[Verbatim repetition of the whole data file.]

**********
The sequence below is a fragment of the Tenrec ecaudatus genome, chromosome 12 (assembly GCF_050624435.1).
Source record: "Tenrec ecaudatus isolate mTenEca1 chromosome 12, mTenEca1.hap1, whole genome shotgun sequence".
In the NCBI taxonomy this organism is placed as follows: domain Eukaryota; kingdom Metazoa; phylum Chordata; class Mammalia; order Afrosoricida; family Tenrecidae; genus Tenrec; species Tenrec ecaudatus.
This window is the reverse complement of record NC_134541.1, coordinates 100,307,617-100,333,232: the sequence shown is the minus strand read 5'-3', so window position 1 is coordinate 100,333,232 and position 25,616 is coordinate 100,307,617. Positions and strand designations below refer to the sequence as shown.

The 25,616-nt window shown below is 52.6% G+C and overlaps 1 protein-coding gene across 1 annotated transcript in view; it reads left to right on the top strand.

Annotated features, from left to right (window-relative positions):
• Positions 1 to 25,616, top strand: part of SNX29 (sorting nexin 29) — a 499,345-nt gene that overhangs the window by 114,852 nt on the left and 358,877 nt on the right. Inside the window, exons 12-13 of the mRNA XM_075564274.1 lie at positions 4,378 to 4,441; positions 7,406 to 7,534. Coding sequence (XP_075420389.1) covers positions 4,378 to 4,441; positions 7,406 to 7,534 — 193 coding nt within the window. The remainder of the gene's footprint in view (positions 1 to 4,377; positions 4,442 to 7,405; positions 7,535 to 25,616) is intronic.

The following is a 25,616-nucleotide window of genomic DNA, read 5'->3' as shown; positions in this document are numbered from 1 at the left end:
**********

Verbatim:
The sequence below is a fragment of the Tenrec ecaudatus genome, chromosome 12 (assembly GCF_050624435.1).
Source record: "Tenrec ecaudatus isolate mTenEca1 chromosome 12, mTenEca1.hap1, whole genome shotgun sequence".
In the NCBI taxonomy this organism is placed as follows: domain Eukaryota; kingdom Metazoa; phylum Chordata; class Mammalia; order Afrosoricida; family Tenrecidae; genus Tenrec; species Tenrec ecaudatus.
This window is the reverse complement of record NC_134541.1, coordinates 100,307,617-100,333,232: the sequence shown is the minus strand read 5'-3', so window position 1 is coordinate 100,333,232 and position 25,616 is coordinate 100,307,617. Positions and strand designations below refer to the sequence as shown.

The 25,616-nt window shown below is 52.6% G+C and overlaps 1 protein-coding gene across 1 annotated transcript in view; it reads left to right on the top strand.

Annotated features, from left to right (window-relative positions):
• Positions 1 to 25,616, top strand: part of SNX29 (sorting nexin 29) — a 499,345-nt gene that overhangs the window by 114,852 nt on the left and 358,877 nt on the right. Inside the window, exons 12-13 of the mRNA XM_075564274.1 lie at positions 4,378 to 4,441; positions 7,406 to 7,534. Coding sequence (XP_075420389.1) covers positions 4,378 to 4,441; positions 7,406 to 7,534 — 193 coding nt within the window. The remainder of the gene's footprint in view (positions 1 to 4,377; positions 4,442 to 7,405; positions 7,535 to 25,616) is intronic.

The following is a 25,616-nucleotide window of genomic DNA, read 5'->3' as shown; positions in this document are numbered from 1 at the left end: